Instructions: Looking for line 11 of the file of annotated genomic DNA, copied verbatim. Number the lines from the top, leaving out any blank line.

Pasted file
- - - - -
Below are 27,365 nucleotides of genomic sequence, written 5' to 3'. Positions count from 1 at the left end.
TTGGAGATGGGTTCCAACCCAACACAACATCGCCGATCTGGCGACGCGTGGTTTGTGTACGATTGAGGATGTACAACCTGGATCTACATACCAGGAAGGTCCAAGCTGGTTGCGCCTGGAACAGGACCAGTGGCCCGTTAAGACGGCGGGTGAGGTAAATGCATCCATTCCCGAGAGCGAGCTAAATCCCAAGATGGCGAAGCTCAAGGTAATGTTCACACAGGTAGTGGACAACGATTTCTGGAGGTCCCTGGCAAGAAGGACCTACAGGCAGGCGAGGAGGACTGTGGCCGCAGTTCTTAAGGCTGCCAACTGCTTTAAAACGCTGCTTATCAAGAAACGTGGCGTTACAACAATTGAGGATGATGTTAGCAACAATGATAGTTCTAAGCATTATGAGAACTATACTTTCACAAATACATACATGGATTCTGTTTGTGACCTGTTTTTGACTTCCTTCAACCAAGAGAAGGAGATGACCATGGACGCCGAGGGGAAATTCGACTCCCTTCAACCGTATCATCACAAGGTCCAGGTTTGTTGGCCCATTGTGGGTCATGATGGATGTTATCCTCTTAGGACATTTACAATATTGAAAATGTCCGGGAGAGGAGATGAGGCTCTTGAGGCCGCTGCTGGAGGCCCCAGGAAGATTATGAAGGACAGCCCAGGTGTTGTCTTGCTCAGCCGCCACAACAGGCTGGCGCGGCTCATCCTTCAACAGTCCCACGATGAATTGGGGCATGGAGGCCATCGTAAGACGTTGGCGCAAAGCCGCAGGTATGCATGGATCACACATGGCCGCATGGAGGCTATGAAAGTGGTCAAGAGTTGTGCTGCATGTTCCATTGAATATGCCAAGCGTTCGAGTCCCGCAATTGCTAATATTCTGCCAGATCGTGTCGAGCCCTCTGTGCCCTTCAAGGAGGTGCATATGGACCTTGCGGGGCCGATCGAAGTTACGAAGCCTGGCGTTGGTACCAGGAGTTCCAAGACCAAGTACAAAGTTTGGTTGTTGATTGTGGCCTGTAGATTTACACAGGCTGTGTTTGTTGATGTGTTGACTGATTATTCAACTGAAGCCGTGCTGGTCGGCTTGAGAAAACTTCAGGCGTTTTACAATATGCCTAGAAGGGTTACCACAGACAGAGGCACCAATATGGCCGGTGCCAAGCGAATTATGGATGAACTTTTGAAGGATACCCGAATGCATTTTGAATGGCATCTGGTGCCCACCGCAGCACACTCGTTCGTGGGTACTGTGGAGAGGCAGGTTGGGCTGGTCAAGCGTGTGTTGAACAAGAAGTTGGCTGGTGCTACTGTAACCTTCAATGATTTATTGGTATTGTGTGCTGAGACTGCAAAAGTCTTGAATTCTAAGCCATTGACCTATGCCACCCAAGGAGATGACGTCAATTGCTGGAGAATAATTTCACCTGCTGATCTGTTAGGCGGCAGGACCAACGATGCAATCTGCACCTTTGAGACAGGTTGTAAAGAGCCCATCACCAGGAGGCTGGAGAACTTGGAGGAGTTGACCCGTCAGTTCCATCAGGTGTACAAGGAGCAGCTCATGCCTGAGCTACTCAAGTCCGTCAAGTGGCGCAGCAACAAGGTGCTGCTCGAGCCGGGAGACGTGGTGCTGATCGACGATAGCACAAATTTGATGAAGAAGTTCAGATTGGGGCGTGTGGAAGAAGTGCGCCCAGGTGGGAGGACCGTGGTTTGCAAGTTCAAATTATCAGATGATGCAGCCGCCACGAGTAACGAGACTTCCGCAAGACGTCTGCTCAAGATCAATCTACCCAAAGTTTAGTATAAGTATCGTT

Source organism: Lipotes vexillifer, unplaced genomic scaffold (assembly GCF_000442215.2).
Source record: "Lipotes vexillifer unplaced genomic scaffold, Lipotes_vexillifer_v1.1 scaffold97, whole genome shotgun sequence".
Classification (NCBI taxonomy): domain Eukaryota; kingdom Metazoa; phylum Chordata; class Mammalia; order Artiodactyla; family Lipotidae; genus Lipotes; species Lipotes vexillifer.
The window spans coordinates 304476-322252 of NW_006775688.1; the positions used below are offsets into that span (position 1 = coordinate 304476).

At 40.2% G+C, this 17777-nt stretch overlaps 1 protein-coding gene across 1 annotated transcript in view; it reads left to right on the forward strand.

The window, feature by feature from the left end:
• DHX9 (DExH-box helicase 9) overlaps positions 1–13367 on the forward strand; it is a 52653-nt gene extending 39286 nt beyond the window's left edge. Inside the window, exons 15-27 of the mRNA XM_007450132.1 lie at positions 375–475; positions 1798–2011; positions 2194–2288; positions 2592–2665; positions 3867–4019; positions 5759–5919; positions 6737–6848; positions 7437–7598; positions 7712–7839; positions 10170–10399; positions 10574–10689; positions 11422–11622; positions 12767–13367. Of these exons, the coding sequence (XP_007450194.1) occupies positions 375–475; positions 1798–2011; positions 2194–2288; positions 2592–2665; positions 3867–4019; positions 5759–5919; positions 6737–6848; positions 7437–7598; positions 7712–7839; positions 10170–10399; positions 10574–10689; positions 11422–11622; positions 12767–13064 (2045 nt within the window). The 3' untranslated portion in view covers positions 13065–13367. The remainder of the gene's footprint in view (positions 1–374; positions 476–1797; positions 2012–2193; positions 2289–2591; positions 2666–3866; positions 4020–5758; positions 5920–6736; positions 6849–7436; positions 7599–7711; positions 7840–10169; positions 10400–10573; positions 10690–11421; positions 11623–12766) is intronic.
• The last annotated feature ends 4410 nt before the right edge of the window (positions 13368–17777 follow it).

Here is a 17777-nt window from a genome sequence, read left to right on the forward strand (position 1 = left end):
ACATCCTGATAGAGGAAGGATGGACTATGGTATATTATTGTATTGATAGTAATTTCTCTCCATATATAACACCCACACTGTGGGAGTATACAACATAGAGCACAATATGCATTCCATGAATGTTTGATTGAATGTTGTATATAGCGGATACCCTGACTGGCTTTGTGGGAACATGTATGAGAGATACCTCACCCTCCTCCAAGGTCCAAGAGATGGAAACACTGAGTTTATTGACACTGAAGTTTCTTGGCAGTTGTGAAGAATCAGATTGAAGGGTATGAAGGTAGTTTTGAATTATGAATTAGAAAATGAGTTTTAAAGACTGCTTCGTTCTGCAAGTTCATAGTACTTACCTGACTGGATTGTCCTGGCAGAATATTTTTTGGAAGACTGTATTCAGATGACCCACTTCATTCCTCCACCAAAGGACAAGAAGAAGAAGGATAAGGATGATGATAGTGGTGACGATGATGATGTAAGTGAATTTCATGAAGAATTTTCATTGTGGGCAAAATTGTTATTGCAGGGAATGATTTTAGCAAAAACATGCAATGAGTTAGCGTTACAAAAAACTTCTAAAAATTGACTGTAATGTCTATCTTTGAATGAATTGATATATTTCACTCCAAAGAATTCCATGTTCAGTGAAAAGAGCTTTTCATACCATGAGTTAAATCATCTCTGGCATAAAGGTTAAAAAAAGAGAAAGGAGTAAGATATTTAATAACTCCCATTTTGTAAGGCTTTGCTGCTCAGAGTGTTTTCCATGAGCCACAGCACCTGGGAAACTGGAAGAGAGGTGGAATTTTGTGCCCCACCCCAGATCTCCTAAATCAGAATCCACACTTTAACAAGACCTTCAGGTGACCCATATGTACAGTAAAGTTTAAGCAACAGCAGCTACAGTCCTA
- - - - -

Here is a 17777-nt window from a genome sequence, read left to right on the forward strand (position 1 = left end):